As much as we'd like to think we're perfect, we realize that not everything you can do with ProgrammableWeb.com (the site or the organization) is intuitive. So, we've prepared this handy FAQ in the event that your question is one that's frequently asked. If after reading this, you still have questions, then feel free to contact us (see the first question below) on how to do this. If we like your question, we'll add it to this FAQ.
- How Do I Contact The Editors of ProgrammableWeb?
- How Do I Advertise with ProgrammableWeb?
- How Do I Claim An API That's Already Listed On ProgrammableWeb?
- How Do I Add A New API To ProgrammableWeb’s API Directory?
- What sort of mashups and applications should be listed with ProgrammableWeb?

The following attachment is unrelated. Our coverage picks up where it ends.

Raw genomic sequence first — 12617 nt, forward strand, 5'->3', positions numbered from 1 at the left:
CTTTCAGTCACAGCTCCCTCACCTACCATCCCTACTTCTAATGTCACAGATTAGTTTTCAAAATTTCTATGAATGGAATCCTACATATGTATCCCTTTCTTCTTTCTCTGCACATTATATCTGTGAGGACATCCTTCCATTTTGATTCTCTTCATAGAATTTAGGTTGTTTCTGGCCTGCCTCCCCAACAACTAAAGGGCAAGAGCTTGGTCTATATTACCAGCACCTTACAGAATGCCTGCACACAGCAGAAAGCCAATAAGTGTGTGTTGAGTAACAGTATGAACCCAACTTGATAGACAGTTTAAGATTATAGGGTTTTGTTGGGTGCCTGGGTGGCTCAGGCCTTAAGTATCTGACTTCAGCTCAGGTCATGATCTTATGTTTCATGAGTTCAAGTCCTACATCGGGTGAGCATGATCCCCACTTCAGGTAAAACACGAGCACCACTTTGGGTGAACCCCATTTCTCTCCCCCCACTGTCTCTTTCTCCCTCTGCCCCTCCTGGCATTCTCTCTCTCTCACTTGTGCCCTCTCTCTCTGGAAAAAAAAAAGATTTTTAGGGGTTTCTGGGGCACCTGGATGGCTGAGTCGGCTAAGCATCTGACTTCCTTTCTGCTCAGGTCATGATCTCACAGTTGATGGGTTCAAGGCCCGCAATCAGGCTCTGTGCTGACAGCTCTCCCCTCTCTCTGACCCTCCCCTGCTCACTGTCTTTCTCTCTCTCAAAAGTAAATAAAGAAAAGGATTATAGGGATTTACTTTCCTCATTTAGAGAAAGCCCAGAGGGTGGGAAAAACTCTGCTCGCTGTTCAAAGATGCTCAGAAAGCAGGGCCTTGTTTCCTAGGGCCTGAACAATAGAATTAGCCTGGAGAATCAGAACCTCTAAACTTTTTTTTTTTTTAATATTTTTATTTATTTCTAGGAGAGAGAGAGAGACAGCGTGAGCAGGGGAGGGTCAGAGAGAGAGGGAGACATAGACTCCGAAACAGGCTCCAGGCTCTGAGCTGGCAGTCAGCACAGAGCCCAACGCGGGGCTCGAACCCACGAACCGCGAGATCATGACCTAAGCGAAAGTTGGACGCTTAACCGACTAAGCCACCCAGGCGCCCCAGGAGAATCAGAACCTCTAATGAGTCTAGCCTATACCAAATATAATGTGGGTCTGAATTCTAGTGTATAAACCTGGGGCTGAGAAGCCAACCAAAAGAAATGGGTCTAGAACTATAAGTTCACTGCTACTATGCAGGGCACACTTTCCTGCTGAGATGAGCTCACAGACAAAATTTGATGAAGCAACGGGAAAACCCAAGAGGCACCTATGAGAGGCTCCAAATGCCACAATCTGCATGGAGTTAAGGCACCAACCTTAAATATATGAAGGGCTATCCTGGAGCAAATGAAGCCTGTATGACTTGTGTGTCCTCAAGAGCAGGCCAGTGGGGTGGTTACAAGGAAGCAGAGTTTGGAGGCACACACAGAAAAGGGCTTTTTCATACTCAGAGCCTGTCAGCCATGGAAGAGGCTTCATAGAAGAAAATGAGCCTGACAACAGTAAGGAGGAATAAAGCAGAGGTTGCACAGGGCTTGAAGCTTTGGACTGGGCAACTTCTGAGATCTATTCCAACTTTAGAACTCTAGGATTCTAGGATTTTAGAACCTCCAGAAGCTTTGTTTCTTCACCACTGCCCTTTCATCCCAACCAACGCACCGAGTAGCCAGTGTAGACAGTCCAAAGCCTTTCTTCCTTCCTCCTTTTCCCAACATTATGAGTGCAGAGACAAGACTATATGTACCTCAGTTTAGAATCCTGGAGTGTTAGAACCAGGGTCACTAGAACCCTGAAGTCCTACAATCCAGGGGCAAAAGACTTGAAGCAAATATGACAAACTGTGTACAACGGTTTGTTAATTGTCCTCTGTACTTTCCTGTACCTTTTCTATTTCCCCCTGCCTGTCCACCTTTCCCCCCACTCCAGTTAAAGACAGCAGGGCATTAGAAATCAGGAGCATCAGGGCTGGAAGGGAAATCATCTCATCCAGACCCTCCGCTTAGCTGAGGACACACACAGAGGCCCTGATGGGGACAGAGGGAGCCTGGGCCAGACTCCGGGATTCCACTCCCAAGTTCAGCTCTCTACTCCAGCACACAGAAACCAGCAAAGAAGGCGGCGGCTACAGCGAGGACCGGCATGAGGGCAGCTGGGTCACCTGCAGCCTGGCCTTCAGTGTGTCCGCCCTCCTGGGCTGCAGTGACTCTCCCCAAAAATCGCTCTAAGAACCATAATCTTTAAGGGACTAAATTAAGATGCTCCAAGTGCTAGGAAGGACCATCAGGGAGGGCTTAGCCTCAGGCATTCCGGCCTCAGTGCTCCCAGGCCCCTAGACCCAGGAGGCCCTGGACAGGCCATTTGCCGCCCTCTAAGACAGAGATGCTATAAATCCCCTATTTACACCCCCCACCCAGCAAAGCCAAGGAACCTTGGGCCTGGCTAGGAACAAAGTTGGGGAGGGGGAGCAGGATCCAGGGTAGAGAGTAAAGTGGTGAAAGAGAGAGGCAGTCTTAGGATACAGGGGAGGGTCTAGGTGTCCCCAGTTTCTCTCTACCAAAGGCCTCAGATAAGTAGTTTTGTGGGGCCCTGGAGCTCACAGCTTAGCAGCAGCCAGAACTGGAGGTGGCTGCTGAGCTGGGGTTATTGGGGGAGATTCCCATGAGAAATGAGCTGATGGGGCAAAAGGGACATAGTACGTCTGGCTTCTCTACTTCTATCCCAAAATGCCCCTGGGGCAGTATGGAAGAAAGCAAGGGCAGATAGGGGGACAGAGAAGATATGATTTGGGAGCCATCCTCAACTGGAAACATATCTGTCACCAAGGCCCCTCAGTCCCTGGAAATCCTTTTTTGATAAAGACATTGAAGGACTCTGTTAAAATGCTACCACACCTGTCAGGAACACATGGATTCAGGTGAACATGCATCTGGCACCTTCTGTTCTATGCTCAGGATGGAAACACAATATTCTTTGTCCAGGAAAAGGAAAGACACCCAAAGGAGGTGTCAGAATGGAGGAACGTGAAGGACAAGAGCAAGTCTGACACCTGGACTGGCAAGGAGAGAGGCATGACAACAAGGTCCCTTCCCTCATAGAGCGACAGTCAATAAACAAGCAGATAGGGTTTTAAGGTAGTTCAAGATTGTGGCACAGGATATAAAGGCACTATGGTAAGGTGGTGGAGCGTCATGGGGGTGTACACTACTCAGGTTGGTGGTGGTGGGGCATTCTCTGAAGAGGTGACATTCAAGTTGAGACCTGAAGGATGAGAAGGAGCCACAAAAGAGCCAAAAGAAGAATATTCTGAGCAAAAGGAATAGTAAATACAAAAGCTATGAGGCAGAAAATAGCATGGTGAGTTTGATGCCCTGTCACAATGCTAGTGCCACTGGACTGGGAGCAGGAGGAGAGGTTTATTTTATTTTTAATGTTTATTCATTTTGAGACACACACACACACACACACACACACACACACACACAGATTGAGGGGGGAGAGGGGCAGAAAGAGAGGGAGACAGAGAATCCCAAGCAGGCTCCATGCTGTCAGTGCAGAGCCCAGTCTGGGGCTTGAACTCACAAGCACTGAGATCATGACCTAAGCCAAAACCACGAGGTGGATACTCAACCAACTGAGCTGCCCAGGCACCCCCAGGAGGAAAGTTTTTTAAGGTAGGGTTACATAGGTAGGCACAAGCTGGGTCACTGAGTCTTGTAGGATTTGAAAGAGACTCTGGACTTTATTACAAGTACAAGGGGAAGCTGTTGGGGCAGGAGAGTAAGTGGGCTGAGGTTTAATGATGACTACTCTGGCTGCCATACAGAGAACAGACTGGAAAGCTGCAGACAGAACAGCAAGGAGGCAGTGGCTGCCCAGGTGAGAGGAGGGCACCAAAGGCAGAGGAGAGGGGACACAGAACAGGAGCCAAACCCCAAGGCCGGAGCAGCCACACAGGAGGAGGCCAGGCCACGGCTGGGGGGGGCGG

- Why should I list an application or mashup with ProgrammableWeb?
- How do I add my press release to ProgrammableWeb’s announcement section?
- How do I contribute articles to ProgrammableWeb?
- Tell me about ProgrammableWeb’s Approach to Frameworks, Libraries, and SDKs?
- How Do I Promote a Framework, Library, or SDK on ProgrammableWeb?
- What are the different ways I can follow ProgrammableWeb?
- How Do I Subscribe To ProgrammableWeb’s Daily Newsletter?
- Why Am I Receiving ProgrammableWeb's WatchList Each Week?
- What Does It Mean When I See A Deprecated Asset?
- How does ProgrammableWeb determine which APIs are the most popular?
- What happens when I track something on ProgrammableWeb?
- What’s trackable on ProgrammableWeb?
- What is the Weekly Watchlist and why would I have it mailed to me?
- What happens when I check the box on my user profile that makes my Watchlist private?
- If I choose not to receive my Watchlist alerts via email, what are the alternatives?